Known as the Queen of Jazz, singer Ella Fitzgerald’s Grammy award is displayed here along with a fur coat she wore.

Groovy products of change

The background of R&B — a combination of blues, gospel and jazz that emerged post-World War II — is outlined in the One Nation Under a Groove gallery.

The era was not only politically transformative but culturally, too, as the music industry grew and new technologies changed how music was made and distributed.

The exhibit covers the stories of influential forces such as Motown Records, music-dance TV program “Soul Train” (1970s) and MTV (1981).

In the pattern of tracing from origin to influence, the gallery chronicles how R&B yielded genres including soul, funk, disco, techno and hip-hop. R&B’s popularity was a positive, but it was also vulnerable to cultural appropriation.

“We talk about songs recorded by African Americans that were then recorded by White Americans, and the White American version went on to get the most play and the most success,” Bennett said.

“A really great example is (‘Hound Dog’), which was a song by Willie Mae Thornton, and Elvis recorded it and the rest is history. When you peel back the layers, you understand that Willie Mae Thornton was the one who recorded it.”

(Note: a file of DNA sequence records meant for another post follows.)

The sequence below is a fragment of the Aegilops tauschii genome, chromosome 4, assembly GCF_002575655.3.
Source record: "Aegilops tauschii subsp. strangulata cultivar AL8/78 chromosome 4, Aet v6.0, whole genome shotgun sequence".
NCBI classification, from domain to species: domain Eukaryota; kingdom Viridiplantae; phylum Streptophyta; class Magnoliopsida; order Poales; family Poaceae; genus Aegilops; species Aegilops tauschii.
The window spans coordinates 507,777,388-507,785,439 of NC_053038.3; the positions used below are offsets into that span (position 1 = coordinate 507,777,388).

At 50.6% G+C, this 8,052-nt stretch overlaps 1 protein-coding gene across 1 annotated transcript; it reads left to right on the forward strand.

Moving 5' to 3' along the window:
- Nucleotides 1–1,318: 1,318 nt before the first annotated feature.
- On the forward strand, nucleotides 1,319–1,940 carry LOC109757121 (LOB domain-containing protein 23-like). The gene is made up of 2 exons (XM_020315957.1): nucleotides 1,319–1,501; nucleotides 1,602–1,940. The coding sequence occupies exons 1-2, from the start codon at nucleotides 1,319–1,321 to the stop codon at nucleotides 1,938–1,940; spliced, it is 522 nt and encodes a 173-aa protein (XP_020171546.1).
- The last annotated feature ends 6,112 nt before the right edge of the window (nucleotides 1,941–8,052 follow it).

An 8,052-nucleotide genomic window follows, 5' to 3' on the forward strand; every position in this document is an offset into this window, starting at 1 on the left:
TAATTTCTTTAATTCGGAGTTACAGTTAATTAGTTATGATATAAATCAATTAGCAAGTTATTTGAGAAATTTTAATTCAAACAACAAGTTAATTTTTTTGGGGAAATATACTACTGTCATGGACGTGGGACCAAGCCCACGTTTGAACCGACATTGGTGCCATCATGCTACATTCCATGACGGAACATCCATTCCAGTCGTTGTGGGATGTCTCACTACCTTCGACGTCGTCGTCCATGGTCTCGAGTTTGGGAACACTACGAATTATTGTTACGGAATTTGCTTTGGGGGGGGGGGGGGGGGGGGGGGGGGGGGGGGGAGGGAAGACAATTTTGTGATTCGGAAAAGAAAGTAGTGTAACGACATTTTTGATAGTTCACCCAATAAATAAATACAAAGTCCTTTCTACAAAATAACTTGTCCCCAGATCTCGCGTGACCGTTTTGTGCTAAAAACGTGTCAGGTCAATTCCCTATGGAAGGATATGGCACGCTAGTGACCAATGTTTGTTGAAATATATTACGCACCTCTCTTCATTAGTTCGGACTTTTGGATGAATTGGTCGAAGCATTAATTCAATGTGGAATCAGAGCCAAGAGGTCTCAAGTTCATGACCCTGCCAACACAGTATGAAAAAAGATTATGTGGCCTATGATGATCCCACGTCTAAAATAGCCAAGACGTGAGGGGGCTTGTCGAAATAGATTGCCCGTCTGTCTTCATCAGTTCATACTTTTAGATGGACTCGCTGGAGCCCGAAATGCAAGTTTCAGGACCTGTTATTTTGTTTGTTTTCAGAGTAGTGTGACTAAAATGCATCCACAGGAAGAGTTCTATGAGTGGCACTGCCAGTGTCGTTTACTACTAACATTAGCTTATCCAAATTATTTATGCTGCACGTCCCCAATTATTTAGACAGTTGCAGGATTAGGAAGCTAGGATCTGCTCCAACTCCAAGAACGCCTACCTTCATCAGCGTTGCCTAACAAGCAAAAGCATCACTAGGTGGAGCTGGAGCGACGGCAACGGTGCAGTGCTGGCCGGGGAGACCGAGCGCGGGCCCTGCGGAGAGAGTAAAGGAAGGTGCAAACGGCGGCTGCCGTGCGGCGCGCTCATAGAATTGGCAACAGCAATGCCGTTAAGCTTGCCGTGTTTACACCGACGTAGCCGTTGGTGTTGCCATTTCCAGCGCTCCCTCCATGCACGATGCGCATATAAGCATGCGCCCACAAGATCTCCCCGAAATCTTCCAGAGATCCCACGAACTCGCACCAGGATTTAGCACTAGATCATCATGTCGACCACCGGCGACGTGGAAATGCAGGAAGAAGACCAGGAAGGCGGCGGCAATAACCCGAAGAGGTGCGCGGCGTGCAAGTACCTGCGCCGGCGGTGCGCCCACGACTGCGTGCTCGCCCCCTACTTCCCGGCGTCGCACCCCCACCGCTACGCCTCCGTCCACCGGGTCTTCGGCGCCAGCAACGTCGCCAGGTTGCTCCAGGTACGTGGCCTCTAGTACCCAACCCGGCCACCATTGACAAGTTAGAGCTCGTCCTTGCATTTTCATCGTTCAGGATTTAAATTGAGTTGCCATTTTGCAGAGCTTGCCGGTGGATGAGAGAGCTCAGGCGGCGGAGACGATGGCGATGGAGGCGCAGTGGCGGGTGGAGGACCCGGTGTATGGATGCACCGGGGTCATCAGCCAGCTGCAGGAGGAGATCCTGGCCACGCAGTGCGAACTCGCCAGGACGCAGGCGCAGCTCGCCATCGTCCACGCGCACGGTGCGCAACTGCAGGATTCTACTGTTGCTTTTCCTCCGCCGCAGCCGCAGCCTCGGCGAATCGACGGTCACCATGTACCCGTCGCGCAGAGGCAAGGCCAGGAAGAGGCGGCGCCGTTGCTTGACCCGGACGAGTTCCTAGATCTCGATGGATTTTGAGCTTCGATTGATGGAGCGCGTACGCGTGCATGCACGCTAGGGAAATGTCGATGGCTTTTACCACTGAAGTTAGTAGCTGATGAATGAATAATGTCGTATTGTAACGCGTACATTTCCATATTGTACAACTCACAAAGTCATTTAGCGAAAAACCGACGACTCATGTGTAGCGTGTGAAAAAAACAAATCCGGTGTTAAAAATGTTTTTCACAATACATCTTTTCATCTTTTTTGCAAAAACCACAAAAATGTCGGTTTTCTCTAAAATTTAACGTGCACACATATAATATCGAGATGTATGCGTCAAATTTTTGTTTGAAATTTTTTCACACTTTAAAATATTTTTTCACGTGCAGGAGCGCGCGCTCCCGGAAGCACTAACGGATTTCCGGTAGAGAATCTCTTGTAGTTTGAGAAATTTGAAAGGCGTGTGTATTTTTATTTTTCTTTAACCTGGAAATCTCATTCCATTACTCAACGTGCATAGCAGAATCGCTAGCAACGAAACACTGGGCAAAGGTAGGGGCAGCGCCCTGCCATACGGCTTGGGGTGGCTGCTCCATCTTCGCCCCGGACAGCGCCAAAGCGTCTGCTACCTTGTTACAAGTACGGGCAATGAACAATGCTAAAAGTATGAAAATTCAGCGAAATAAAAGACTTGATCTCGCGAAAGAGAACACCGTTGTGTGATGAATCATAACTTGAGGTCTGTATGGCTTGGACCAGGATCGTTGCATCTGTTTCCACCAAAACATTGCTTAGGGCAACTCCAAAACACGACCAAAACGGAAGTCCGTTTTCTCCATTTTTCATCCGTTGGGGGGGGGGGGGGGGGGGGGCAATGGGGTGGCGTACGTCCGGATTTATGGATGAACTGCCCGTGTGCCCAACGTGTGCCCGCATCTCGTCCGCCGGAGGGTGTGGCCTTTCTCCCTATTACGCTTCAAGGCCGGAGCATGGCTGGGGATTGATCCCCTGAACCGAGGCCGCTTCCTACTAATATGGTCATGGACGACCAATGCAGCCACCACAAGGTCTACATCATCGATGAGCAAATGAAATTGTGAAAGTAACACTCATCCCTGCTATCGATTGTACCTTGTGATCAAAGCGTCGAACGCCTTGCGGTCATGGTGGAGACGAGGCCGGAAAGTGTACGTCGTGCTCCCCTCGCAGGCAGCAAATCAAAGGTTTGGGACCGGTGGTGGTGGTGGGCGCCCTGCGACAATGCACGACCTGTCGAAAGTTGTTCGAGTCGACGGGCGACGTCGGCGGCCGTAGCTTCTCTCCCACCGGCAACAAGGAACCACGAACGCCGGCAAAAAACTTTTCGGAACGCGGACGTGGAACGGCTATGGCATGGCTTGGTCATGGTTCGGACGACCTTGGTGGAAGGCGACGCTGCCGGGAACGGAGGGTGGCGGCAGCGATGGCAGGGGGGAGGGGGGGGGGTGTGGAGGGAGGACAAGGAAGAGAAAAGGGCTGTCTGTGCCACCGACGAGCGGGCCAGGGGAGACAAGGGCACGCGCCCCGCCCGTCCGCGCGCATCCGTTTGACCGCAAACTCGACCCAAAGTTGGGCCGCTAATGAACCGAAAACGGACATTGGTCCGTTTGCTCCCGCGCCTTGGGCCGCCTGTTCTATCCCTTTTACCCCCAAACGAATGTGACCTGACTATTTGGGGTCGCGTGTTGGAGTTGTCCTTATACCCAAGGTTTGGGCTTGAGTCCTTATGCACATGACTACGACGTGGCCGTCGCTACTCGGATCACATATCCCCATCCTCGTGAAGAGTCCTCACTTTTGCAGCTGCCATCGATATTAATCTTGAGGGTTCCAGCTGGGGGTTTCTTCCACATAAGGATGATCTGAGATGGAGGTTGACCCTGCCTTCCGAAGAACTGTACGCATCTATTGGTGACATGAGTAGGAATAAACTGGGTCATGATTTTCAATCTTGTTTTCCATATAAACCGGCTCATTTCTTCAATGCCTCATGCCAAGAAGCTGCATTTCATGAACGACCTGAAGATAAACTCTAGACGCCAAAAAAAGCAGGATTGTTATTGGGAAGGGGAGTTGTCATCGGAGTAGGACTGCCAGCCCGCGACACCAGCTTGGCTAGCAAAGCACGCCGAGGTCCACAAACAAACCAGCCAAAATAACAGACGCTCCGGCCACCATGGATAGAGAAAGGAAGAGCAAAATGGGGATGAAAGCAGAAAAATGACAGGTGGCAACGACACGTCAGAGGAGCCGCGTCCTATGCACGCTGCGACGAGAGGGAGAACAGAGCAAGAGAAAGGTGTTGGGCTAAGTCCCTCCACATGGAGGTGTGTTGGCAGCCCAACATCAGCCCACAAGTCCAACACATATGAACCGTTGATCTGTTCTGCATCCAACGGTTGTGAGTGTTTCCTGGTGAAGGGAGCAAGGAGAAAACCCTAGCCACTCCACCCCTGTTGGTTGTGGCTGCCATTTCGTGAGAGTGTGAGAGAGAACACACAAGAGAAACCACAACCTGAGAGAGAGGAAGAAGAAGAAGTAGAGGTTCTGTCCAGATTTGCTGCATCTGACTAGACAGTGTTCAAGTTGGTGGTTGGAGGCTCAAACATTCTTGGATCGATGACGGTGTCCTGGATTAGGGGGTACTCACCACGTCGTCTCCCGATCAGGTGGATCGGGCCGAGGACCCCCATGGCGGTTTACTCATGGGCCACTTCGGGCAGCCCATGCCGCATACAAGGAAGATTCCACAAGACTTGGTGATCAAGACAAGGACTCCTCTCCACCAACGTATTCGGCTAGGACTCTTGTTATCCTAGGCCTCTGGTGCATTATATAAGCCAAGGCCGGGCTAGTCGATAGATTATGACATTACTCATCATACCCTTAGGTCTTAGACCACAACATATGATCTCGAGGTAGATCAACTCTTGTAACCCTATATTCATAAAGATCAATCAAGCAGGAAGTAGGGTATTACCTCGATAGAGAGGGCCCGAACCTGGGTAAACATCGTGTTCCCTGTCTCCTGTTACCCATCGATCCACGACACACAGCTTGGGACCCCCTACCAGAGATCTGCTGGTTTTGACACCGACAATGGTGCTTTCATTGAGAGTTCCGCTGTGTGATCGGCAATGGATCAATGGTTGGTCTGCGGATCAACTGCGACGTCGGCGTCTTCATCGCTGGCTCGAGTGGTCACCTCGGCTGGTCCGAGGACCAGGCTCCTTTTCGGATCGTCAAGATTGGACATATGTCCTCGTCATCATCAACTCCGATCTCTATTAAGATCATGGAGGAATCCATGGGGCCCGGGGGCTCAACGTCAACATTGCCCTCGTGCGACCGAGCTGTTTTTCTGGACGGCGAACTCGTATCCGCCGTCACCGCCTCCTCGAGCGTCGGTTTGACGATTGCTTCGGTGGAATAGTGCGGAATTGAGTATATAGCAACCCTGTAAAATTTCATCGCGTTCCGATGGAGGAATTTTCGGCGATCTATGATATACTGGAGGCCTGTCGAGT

Expressing a centuries-old refrain

The grit of hip-hop and rap that originated from New York’s South Bronx in the 1970s is captured in The Message exhibit. These genres were pivotal for art, street style and music production technology, which the gallery shows.

Speaking truth to power and honesty about the ongoing struggles for equality are the concepts connecting 1970s and modern hip-hop and rap.

As visitors peruse the museum’s interactives, they can create a playlist that they can download to their RFID bracelet, Hicks said. Afterward, they can go to a website to download to their device the playlist that documents the experience they had at the museum.

What Hicks also hopes that people leave with is a realization that “we’ve got more that unites us than divides us.”

“For non-African Americans,” he added, “I hope that they would realize that African Americans are at the center of American culture in a way that they maybe never considered.”

If you go

The museum, located at the intersection of 5th Avenue and Broadway in Downtown Nashville, opened to museum board members, staff, elected officials and community leaders on January 18. The museum opens to the public on January 30.

Through February, tours will be offered from 11 a.m. to 5:00 p.m. on Saturdays and Sundays.

Admission costs $24.95 for adults 18 and older, $13.50 for children ages 7 to 17, and $18.75 for adults 65 and up, students, teachers and military. Children age 6 and younger receive free admission. You can find out about the museum’s Covid-19 plans here.